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To Kill a Mockingbird, 50th Anniversary Edition Paperback – Large Print, May 11, 2010
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Set in the small Southern town of Maycomb, Alabama, during the Depression, To Kill a Mockingbird follows three years in the life of 8-year-old Scout Finch, her brother, Jem, and their father, Atticus--three years punctuated by the arrest and eventual trial of a young black man accused of raping a white woman. Though her story explores big themes, Harper Lee chooses to tell it through the eyes of a child. The result is a tough and tender novel of race, class, justice, and the pain of growing up.
Like the slow-moving occupants of her fictional town, Lee takes her time getting to the heart of her tale; we first meet the Finches the summer before Scout's first year at school. She, her brother, and Dill Harris, a boy who spends the summers with his aunt in Maycomb, while away the hours reenacting scenes from Dracula and plotting ways to get a peek at the town bogeyman, Boo Radley. At first the circumstances surrounding the alleged rape of Mayella Ewell, the daughter of a drunk and violent white farmer, barely penetrate the children's consciousness. Then Atticus is called on to defend the accused, Tom Robinson, and soon Scout and Jem find themselves caught up in events beyond their understanding. During the trial, the town exhibits its ugly side, but Lee offers plenty of counterbalance as well--in the struggle of an elderly woman to overcome her morphine habit before she dies; in the heroism of Atticus Finch, standing up for what he knows is right; and finally in Scout's hard-won understanding that most people are essentially kind "when you really see them." By turns funny, wise, and heartbreaking, To Kill a Mockingbird is one classic that continues to speak to new generations, and deserves to be reread often. --Alix Wilber --This text refers to the School & Library Binding edition.
From Publishers Weekly
Copyright © Reed Business Information, a division of Reed Elsevier Inc. All rights reserved. --This text refers to the School & Library Binding edition.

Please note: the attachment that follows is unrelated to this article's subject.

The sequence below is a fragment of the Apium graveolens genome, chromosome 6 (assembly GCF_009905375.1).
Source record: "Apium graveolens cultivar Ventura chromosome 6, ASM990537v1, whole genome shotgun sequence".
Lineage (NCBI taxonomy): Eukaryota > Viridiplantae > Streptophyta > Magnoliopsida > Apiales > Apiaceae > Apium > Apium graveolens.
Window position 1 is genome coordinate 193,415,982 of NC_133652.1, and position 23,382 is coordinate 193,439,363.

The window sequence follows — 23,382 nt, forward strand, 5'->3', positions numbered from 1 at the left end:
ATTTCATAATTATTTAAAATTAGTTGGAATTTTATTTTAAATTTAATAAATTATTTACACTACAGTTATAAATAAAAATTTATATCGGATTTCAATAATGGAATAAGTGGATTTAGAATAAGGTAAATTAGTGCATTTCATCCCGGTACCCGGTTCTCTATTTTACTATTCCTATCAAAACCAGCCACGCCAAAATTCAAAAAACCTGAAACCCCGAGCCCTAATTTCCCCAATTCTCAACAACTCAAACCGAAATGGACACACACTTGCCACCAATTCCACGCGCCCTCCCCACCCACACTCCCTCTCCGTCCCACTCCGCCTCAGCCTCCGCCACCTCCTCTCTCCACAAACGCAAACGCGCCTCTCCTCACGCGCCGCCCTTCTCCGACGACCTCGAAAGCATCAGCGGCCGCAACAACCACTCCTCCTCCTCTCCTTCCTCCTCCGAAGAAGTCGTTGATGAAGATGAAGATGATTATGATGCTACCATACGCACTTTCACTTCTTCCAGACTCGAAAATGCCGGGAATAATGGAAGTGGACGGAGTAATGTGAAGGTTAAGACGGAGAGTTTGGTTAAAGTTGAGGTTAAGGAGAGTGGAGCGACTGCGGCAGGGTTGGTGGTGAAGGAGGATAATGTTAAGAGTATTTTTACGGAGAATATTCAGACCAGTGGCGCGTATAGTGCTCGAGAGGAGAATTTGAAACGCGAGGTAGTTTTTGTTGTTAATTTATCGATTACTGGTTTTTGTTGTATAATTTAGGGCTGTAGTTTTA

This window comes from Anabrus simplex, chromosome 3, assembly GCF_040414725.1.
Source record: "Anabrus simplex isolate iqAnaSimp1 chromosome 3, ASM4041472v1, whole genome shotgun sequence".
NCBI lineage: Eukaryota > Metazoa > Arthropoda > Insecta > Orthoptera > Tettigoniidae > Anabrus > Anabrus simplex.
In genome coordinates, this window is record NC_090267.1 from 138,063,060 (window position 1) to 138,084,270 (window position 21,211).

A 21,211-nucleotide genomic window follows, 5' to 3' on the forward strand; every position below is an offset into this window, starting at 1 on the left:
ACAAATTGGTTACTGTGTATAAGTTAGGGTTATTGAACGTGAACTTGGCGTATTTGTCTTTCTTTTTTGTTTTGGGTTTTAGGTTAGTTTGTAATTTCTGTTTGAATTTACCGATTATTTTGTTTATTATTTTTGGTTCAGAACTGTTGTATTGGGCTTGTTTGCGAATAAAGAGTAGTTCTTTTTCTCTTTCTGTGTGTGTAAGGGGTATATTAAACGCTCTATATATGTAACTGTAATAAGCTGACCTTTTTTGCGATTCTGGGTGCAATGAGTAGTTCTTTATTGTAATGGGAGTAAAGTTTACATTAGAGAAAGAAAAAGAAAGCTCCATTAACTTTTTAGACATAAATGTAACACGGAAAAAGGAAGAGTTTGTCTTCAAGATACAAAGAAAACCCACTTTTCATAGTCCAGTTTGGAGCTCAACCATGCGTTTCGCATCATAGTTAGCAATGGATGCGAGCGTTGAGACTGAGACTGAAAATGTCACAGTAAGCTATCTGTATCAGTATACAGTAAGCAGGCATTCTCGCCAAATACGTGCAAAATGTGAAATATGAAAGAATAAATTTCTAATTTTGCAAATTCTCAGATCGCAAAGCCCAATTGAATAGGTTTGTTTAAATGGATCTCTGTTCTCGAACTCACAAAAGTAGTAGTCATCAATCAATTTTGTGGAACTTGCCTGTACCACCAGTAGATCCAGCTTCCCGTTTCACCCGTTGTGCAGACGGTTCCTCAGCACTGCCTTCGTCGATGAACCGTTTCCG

Top Customer Reviews
From the opening line, "When he was nearly thirteen, my brother Jem got his arm badly broken at the elbow..." Lee hooks the reader with a deceptively simple story of a Southern family and a Southern town caught up in a cataclysmic moral crisis, and keeps us enthralled till the very last word. Lee's writing style is that of the storyteller who mesmerizes her audience telling a tale so simple, yet so compelling, that you never want it to end. Her narrator is Scout Finch, a delightfully devilish little tomboy who sees her world through the all-observant eyes of childhood. Scout is one of the most enchanting characters in modern American fiction. She's bright, funny, totally real; there's nothing contrived about her. She's someone we all knew in first or second grade, or wished we'd known. Scout lives with her brother Jem, four years her senior, her lawyer father Atticus, and their housekeeper Calpurnia, in a sleepy Alabama town where everybody knows or is related to everybody else. Lee spends the first half of the book drawing us into the life of the town and the Finch family, Scout's hilarious and problematic adjustment to first grade, and brings us into the mystery surrounding the notorious-yet-never-seen Boo Radley. The second half of the book is about the moral crisis that tears the town apart.Read more ›